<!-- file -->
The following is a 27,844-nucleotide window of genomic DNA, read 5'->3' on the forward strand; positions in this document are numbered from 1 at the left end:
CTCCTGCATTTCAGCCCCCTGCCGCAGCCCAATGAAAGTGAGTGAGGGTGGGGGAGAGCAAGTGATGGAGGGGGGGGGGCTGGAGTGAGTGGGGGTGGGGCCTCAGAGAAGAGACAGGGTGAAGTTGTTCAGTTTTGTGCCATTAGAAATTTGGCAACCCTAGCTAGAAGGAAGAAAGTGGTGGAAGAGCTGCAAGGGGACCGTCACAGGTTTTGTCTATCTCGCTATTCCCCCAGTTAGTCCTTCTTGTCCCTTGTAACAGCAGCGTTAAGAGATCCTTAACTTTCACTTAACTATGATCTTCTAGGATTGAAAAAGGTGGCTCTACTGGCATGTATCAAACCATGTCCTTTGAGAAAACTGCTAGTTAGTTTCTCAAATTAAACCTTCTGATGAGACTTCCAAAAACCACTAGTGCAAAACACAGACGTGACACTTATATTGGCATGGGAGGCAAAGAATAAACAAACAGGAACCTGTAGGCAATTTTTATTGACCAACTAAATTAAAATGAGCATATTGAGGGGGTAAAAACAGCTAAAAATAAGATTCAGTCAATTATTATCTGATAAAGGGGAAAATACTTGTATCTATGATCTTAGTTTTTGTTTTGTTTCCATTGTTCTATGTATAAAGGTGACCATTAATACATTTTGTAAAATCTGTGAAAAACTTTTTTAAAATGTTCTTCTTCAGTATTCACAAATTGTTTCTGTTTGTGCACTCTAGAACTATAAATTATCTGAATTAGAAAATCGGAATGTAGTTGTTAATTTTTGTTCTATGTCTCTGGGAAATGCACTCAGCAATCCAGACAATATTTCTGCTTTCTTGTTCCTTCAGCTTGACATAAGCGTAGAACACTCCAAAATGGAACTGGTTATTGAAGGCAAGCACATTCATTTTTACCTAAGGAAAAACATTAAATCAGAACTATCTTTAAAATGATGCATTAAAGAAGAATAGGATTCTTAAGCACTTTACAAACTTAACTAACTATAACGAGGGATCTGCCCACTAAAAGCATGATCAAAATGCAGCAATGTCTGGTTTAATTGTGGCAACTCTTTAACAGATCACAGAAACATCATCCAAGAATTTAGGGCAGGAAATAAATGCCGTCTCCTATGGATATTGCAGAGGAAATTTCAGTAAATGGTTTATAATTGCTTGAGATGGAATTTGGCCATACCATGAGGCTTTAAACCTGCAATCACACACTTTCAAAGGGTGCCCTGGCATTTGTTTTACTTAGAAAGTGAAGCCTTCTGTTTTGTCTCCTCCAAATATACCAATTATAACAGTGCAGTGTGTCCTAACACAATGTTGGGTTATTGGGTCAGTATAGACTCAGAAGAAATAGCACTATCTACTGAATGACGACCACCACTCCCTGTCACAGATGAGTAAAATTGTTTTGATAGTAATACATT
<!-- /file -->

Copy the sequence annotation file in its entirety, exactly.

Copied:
The following is a 27,844-nucleotide window of genomic DNA, read 5'->3' on the forward strand; positions in this document are numbered from 1 at the left end:
CTCCTGCATTTCAGCCCCCTGCCGCAGCCCAATGAAAGTGAGTGAGGGTGGGGGAGAGCAAGTGATGGAGGGGGGGGGGCTGGAGTGAGTGGGGGTGGGGCCTCAGAGAAGAGACAGGGTGAAGTTGTTCAGTTTTGTGCCATTAGAAATTTGGCAACCCTAGCTAGAAGGAAGAAAGTGGTGGAAGAGCTGCAAGGGGACCGTCACAGGTTTTGTCTATCTCGCTATTCCCCCAGTTAGTCCTTCTTGTCCCTTGTAACAGCAGCGTTAAGAGATCCTTAACTTTCACTTAACTATGATCTTCTAGGATTGAAAAAGGTGGCTCTACTGGCATGTATCAAACCATGTCCTTTGAGAAAACTGCTAGTTAGTTTCTCAAATTAAACCTTCTGATGAGACTTCCAAAAACCACTAGTGCAAAACACAGACGTGACACTTATATTGGCATGGGAGGCAAAGAATAAACAAACAGGAACCTGTAGGCAATTTTTATTGACCAACTAAATTAAAATGAGCATATTGAGGGGGTAAAAACAGCTAAAAATAAGATTCAGTCAATTATTATCTGATAAAGGGGAAAATACTTGTATCTATGATCTTAGTTTTTGTTTTGTTTCCATTGTTCTATGTATAAAGGTGACCATTAATACATTTTGTAAAATCTGTGAAAAACTTTTTTAAAATGTTCTTCTTCAGTATTCACAAATTGTTTCTGTTTGTGCACTCTAGAACTATAAATTATCTGAATTAGAAAATCGGAATGTAGTTGTTAATTTTTGTTCTATGTCTCTGGGAAATGCACTCAGCAATCCAGACAATATTTCTGCTTTCTTGTTCCTTCAGCTTGACATAAGCGTAGAACACTCCAAAATGGAACTGGTTATTGAAGGCAAGCACATTCATTTTTACCTAAGGAAAAACATTAAATCAGAACTATCTTTAAAATGATGCATTAAAGAAGAATAGGATTCTTAAGCACTTTACAAACTTAACTAACTATAACGAGGGATCTGCCCACTAAAAGCATGATCAAAATGCAGCAATGTCTGGTTTAATTGTGGCAACTCTTTAACAGATCACAGAAACATCATCCAAGAATTTAGGGCAGGAAATAAATGCCGTCTCCTATGGATATTGCAGAGGAAATTTCAGTAAATGGTTTATAATTGCTTGAGATGGAATTTGGCCATACCATGAGGCTTTAAACCTGCAATCACACACTTTCAAAGGGTGCCCTGGCATTTGTTTTACTTAGAAAGTGAAGCCTTCTGTTTTGTCTCCTCCAAATATACCAATTATAACAGTGCAGTGTGTCCTAACACAATGTTGGGTTATTGGGTCAGTATAGACTCAGAAGAAATAGCACTATCTACTGAATGACGACCACCACTCCCTGTCACAGATGAGTAAAATTGTTTTGATAGTAATACATT